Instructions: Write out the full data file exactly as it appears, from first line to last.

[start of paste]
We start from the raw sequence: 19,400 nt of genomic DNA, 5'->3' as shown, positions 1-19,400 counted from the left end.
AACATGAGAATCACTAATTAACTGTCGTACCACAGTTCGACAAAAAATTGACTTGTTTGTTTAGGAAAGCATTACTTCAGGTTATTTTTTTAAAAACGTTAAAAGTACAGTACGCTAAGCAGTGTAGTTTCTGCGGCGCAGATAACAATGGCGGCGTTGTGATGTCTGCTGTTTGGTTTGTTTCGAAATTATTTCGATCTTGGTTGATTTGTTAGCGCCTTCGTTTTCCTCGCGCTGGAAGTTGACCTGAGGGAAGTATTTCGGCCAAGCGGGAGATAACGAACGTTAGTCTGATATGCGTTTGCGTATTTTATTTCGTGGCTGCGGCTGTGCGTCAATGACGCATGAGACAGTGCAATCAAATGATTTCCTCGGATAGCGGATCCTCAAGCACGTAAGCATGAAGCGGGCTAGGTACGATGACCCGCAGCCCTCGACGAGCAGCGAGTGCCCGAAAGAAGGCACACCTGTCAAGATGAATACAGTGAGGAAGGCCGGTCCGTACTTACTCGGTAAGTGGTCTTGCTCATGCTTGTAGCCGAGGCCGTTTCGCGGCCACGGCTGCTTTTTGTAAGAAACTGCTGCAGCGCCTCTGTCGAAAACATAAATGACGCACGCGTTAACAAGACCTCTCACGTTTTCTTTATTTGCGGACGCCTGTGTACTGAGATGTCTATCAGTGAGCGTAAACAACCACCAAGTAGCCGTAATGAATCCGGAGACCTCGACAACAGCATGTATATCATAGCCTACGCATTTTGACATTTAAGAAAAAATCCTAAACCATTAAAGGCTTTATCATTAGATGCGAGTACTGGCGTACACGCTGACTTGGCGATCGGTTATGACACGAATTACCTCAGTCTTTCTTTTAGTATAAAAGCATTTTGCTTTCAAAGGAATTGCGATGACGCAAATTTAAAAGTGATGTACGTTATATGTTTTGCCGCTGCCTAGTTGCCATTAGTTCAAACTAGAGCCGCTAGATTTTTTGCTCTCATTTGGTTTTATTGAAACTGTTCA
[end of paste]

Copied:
We start from the raw sequence: 19,400 nt of genomic DNA, 5'->3' as shown, positions 1-19,400 counted from the left end.
AACATGAGAATCACTAATTAACTGTCGTACCACAGTTCGACAAAAAATTGACTTGTTTGTTTAGGAAAGCATTACTTCAGGTTATTTTTTTAAAAACGTTAAAAGTACAGTACGCTAAGCAGTGTAGTTTCTGCGGCGCAGATAACAATGGCGGCGTTGTGATGTCTGCTGTTTGGTTTGTTTCGAAATTATTTCGATCTTGGTTGATTTGTTAGCGCCTTCGTTTTCCTCGCGCTGGAAGTTGACCTGAGGGAAGTATTTCGGCCAAGCGGGAGATAACGAACGTTAGTCTGATATGCGTTTGCGTATTTTATTTCGTGGCTGCGGCTGTGCGTCAATGACGCATGAGACAGTGCAATCAAATGATTTCCTCGGATAGCGGATCCTCAAGCACGTAAGCATGAAGCGGGCTAGGTACGATGACCCGCAGCCCTCGACGAGCAGCGAGTGCCCGAAAGAAGGCACACCTGTCAAGATGAATACAGTGAGGAAGGCCGGTCCGTACTTACTCGGTAAGTGGTCTTGCTCATGCTTGTAGCCGAGGCCGTTTCGCGGCCACGGCTGCTTTTTGTAAGAAACTGCTGCAGCGCCTCTGTCGAAAACATAAATGACGCACGCGTTAACAAGACCTCTCACGTTTTCTTTATTTGCGGACGCCTGTGTACTGAGATGTCTATCAGTGAGCGTAAACAACCACCAAGTAGCCGTAATGAATCCGGAGACCTCGACAACAGCATGTATATCATAGCCTACGCATTTTGACATTTAAGAAAAAATCCTAAACCATTAAAGGCTTTATCATTAGATGCGAGTACTGGCGTACACGCTGACTTGGCGATCGGTTATGACACGAATTACCTCAGTCTTTCTTTTAGTATAAAAGCATTTTGCTTTCAAAGGAATTGCGATGACGCAAATTTAAAAGTGATGTACGTTATATGTTTTGCCGCTGCCTAGTTGCCATTAGTTCAAACTAGAGCCGCTAGATTTTTTGCTCTCATTTGGTTTTATTGAAACTGTTCA